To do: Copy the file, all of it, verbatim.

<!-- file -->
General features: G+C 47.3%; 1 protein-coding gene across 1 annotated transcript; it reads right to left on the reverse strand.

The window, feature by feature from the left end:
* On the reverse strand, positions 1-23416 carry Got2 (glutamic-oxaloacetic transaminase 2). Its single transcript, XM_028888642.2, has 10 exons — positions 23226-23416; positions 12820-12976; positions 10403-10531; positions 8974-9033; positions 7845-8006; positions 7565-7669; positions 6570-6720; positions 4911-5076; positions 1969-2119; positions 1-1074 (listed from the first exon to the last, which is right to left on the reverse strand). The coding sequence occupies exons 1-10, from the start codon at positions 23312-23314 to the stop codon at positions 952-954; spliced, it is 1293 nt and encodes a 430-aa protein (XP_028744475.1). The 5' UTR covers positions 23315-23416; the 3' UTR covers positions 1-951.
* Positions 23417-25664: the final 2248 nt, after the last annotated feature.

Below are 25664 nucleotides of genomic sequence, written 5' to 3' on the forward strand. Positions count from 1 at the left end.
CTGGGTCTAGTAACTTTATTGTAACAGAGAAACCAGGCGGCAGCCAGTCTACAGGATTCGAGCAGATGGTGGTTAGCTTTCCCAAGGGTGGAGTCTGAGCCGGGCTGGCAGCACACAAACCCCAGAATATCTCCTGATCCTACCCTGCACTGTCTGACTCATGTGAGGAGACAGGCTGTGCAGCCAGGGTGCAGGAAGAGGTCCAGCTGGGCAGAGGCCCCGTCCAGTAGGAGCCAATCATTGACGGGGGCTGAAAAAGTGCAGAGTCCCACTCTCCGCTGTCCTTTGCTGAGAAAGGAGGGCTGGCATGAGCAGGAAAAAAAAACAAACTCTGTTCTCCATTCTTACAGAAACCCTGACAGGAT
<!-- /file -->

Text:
General features: G+C 47.3%; 1 protein-coding gene across 1 annotated transcript; it reads right to left on the reverse strand.

The window, feature by feature from the left end:
* On the reverse strand, positions 1-23416 carry Got2 (glutamic-oxaloacetic transaminase 2). Its single transcript, XM_028888642.2, has 10 exons — positions 23226-23416; positions 12820-12976; positions 10403-10531; positions 8974-9033; positions 7845-8006; positions 7565-7669; positions 6570-6720; positions 4911-5076; positions 1969-2119; positions 1-1074 (listed from the first exon to the last, which is right to left on the reverse strand). The coding sequence occupies exons 1-10, from the start codon at positions 23312-23314 to the stop codon at positions 952-954; spliced, it is 1293 nt and encodes a 430-aa protein (XP_028744475.1). The 5' UTR covers positions 23315-23416; the 3' UTR covers positions 1-951.
* Positions 23417-25664: the final 2248 nt, after the last annotated feature.

Below are 25664 nucleotides of genomic sequence, written 5' to 3' on the forward strand. Positions count from 1 at the left end.
CTGGGTCTAGTAACTTTATTGTAACAGAGAAACCAGGCGGCAGCCAGTCTACAGGATTCGAGCAGATGGTGGTTAGCTTTCCCAAGGGTGGAGTCTGAGCCGGGCTGGCAGCACACAAACCCCAGAATATCTCCTGATCCTACCCTGCACTGTCTGACTCATGTGAGGAGACAGGCTGTGCAGCCAGGGTGCAGGAAGAGGTCCAGCTGGGCAGAGGCCCCGTCCAGTAGGAGCCAATCATTGACGGGGGCTGAAAAAGTGCAGAGTCCCACTCTCCGCTGTCCTTTGCTGAGAAAGGAGGGCTGGCATGAGCAGGAAAAAAAAACAAACTCTGTTCTCCATTCTTACAGAAACCCTGACAGGAT